Mars meets NASA’s Curiosity Rover


Planet Mars met NASA’s rover Curiosity early on Monday after it successfully carried out a highly challenging landing, transmitting images back to Earth after traveling hundreds of millions of miles through space in order to explore the Red Planet. The Curiosity, which cost about $2.6 billion, made a dramatic landing on Martian terrain in a spectacle popularly known as the “seven minutes of terror.”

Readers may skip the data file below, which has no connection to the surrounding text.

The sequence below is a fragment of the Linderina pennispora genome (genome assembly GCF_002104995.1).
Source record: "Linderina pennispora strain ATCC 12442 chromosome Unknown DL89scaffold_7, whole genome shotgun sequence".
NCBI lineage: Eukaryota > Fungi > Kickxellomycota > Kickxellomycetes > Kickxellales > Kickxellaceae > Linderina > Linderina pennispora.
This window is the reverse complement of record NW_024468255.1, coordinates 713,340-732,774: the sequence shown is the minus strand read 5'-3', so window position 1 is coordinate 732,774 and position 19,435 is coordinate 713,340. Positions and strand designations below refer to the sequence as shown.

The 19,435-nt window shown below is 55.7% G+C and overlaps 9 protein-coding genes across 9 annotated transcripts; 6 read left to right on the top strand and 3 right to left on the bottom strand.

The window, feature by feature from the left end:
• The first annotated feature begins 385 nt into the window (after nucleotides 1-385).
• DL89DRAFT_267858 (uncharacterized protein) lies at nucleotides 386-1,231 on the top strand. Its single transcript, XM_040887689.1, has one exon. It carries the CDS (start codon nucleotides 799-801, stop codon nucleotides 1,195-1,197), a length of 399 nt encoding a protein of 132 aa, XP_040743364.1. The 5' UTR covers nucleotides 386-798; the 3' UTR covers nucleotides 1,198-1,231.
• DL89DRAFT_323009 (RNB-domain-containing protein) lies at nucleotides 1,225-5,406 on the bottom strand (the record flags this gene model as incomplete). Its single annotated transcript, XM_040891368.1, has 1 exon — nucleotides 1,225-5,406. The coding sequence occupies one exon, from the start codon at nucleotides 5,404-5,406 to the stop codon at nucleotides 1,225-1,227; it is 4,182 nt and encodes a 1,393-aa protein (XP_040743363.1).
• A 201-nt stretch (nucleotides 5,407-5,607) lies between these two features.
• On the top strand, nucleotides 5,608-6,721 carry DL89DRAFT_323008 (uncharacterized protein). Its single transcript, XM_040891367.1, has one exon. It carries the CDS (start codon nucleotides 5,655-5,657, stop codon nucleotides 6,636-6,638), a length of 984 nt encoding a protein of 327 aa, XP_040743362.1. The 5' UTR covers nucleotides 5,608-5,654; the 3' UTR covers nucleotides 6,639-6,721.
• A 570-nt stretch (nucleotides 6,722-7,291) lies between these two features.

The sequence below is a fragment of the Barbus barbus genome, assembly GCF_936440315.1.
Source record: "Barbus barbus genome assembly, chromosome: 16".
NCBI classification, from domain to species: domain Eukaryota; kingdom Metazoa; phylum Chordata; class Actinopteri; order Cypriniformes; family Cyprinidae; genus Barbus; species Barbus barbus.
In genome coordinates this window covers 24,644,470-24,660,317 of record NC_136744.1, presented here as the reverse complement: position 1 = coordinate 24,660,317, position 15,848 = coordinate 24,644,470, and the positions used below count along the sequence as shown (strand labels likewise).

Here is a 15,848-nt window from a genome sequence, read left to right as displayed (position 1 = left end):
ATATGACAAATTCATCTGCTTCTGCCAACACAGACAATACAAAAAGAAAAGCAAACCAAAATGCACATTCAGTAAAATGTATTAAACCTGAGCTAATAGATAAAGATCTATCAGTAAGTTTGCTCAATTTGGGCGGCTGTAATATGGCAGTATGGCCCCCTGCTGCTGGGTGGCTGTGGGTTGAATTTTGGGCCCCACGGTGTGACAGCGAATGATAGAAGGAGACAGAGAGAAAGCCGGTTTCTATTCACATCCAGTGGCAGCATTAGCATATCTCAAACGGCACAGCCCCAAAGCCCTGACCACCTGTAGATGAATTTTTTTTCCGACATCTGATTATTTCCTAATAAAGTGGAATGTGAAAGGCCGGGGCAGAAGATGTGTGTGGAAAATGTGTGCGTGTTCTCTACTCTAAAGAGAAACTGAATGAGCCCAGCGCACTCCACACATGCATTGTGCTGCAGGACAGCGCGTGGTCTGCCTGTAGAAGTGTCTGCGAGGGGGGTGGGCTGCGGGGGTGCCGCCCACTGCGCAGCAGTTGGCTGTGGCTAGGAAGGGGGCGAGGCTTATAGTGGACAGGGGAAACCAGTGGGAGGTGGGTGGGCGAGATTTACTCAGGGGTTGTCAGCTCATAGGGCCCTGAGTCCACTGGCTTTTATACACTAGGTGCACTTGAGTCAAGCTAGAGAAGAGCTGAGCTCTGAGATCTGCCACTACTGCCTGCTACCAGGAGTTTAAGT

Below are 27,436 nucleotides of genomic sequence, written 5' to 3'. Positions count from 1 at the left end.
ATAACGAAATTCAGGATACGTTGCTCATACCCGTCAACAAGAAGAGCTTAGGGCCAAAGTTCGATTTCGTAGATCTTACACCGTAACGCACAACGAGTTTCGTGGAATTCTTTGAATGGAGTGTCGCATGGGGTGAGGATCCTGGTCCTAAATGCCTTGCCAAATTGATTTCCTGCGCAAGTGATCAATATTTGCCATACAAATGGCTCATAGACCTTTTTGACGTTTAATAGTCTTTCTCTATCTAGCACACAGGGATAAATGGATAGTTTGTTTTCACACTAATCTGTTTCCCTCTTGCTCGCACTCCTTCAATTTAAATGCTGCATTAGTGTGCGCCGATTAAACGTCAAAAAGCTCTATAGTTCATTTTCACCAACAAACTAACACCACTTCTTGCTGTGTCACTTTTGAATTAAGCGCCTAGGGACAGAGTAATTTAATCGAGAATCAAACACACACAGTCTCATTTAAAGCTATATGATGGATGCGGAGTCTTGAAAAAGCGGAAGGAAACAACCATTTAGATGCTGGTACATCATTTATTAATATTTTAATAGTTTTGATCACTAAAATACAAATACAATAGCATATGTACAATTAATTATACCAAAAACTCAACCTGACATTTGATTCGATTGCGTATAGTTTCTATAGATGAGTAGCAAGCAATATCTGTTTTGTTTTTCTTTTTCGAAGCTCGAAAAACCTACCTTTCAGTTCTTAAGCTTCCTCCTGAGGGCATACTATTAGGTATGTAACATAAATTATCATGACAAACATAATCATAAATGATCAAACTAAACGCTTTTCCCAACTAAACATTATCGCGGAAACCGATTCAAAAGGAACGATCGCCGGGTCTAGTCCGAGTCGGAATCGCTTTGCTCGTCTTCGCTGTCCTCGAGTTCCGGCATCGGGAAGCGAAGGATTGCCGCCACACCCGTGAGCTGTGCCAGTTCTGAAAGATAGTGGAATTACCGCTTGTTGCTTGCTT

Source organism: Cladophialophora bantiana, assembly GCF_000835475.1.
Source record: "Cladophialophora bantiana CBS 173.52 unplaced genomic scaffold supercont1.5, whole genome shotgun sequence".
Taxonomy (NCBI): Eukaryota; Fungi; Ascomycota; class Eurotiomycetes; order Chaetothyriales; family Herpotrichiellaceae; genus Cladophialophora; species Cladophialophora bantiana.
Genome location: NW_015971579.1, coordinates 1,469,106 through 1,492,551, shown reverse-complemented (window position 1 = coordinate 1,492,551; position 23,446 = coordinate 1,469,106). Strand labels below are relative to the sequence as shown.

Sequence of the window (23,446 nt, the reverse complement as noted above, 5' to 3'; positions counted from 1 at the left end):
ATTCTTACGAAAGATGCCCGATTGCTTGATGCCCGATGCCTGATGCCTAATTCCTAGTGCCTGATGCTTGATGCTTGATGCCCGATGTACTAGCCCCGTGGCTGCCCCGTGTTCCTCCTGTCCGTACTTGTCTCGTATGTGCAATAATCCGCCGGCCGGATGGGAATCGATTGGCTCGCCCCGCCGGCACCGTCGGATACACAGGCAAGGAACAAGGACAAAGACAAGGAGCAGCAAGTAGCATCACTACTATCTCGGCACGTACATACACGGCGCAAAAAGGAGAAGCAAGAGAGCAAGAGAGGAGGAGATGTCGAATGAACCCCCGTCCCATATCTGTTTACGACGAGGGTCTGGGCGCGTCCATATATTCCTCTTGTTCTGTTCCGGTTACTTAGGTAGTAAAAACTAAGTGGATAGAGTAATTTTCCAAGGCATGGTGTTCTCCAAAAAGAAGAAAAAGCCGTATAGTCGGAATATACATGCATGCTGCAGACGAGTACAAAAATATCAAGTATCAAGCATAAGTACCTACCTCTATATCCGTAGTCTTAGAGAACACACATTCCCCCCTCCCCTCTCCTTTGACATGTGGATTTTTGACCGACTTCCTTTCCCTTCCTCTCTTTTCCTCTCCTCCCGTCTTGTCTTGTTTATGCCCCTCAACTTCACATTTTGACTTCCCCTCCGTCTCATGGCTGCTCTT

The mission control in NASA’s Jet Propulsion Laboratory in California erupted in cheers, high-fiving and hugging one another as the rover touched down. In a statement congratulating the NASA employees who worked on the project, President Barack Obama said, “The successful landing of Curiosity — the most sophisticated roving laboratory ever to land on another planet — marks an unprecedented feat of technology that will stand as a point of national pride far into the future.” In the scientific community, professors such as James Wray of Georgia Institute of Technology, who is affiliated with the science team of Curiosity, reacted to the achievement with a mixture of relief and joy. “Rationally I know it was supposed to work all along, but emotionally it always seemed completely crazy,” Wray said. “So to see all those steps being ticked off and actually working, it’s a huge relief.”


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